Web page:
Governor Brown’s Betrayal of Prop 30 Funds for Schools With Funds for Prisons Instead

by on September 16, 2013 · 1 comment

in California, Economy, Education, History

Photo by Charlie Kaijo via

Photo by Charlie Kaijo via

By Jim Miller

Finally, there was a measure of good news for schools in California with Proposition 30 creating a budget surplus that had plugged some of the gaping holes that years of budget cuts had made in our state’s public education system.

But it didn’t take long for Governor Brown to betray us. Indeed, the Courage Campaign has done a great job in recent weeks taking the Governor to task for seeking to raid the Proposition 30 surplus to fund prison expansion.

That’s right, you heard it: prison expansion. As the Courage Campaign puts it:

Gov. Brown claims that his hands are tied. He claims a court order mandating him to reduce prison size by 10,000 has forced him to spend billions more in taxpayer dollars over the next 5 years. Don’t believe the spin. The Los Angeles Times and Sacramento Bee editorial boards don’t; they’ve ripped apart the Governor’s approach.

According to the Brown Administration’s own proposals to the court earlier this summer, California can reduce its prisoner population by 10,000 through smart, proven, and most importantly SAFE strategies. Here’s the truth: Gov. Brown is afraid. He and our Democratic legislators are terrified of being labeled “soft on crime.” We need to convince him there’s another way.

And the pressure worked as the Governor and legislative leaders recently got together to craft a “compromise” that might not make the raid of the surplus necessary. As the Los Angeles Times reports:

Under the compromise, the state would ask a panel of three federal judges for time to expand rehabilitation programs aimed at reducing the number of inmates who, after serving their time, commit new crimes and return to prison.

If the judges reject an extension, the state will implement Brown’s original plan to spend $315 million this year moving inmates to private prisons, county jails and other facilities. The money for the extra housing would come from the state’s $1.1-billion reserve.

The price tag is expected to increase to $415 million for each of the following two years.

But here’s the rub: many legal observers don’t think the judges are likely to grant the extension as the same story notes, “The judges, for their part, have previously expressed little interest in backing down from their latest deadline.” So the bottom line is that even after hearing the cries of outrage from educators, parents, and concerned citizens across the state, the best the Democratic Governor and legislative leaders in Sacramento can come up with is a plan that is still likely to betray the core principle that drove the Proposition 30 campaign, raid the surplus, and push prison spending back ahead of education spending after a very, very brief reversal in the wake of Proposition 30.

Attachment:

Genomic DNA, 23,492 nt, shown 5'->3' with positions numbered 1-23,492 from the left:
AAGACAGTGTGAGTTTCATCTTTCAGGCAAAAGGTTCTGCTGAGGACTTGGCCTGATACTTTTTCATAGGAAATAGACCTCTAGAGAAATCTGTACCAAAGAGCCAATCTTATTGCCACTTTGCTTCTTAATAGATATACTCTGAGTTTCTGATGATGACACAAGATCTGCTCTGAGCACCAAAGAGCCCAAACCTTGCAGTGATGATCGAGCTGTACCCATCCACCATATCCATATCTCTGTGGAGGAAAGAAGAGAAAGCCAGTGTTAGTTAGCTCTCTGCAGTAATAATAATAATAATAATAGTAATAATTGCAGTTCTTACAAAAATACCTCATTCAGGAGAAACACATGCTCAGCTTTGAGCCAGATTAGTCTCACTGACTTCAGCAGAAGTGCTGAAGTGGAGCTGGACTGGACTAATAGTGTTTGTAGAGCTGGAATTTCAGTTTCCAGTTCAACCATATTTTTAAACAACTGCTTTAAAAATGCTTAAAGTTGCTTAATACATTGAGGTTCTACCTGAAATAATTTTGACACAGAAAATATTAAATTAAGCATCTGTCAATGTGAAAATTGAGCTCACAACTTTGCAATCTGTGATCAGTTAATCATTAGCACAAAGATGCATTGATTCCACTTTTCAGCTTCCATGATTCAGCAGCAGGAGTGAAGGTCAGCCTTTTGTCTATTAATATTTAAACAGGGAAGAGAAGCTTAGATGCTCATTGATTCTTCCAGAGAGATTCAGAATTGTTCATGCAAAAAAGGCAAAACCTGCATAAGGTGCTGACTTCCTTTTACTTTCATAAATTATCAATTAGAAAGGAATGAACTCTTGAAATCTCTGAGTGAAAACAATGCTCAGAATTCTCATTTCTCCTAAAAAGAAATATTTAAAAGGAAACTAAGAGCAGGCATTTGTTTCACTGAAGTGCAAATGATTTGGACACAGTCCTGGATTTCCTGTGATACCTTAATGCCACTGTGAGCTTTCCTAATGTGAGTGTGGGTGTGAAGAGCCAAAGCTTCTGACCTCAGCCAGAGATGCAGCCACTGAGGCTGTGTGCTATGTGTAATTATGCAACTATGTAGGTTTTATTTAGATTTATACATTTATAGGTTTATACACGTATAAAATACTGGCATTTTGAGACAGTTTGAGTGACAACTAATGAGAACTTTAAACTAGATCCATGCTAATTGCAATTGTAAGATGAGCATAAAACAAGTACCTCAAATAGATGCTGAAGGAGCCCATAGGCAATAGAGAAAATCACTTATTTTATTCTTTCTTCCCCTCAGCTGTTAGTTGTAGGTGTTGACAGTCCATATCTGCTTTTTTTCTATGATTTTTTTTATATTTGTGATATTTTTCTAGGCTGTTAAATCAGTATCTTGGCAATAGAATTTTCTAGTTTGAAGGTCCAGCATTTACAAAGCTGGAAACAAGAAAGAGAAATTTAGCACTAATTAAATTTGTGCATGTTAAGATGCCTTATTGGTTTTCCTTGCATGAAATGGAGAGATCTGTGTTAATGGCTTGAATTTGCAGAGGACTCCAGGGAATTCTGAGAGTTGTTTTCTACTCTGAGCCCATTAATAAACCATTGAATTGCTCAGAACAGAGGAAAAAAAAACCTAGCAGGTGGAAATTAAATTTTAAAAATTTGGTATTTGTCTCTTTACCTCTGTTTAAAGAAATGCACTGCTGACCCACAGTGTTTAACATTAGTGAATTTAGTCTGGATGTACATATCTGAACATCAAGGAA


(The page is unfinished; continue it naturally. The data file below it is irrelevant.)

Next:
And it’s all being done in the name of political ass-covering so the Democrats don’t appear “weak on crime.” Instead they will happily be weak on principle and cowardly in terms of seeking the revenue to adequately fund education and the infrastructure this state will need in order to be competitive the future.

Those of us who were loathe to give up the Millionaires’ Tax campaign and merge with the Governor’s effort were cynical about serving the greater glory of the Democratic leader rather than a populist campaign to force Sacramento to permanently fund education with no wiggle room for exactly this kind of monkey business.

So the next time you hear a Democrat tell you we can’t tax oil or make the taxes on top earners in Proposition 30 permanent without a vote of the people, ask her or him if they think the people who voted for Proposition 30 thought they were going to the polls to expand our prison system at the expense of schools.

The politicians are hoping you won’t notice, but this one stands as one of the biggest profiles in political cowardice and hypocrisy in a long time. Hundreds of millions of dollars from the Proposition 30 created surplus going to prisons? I guess they think they can just blame the judges when it all goes wrong.

With “friends” like these, we don’t need enemies.

{ 1 comment… read it below or add one }

BettyG123 October 4, 2013 at 12:56 pm

Its too bad that politicians that are supposed to be for the “people: are influenced by the special interest groups. Rather than fix the problem with rehabilitation, education and medication we want to build more prisons. And people actually think its a good thing, not even for a second thinking that all the money needed means that schools will not get funded correctly, there will be less scholarship money, there will be less money for seniors, for the disabled. The better options is prevention. Children that have a better education will have a better chance of not ending up in prison.


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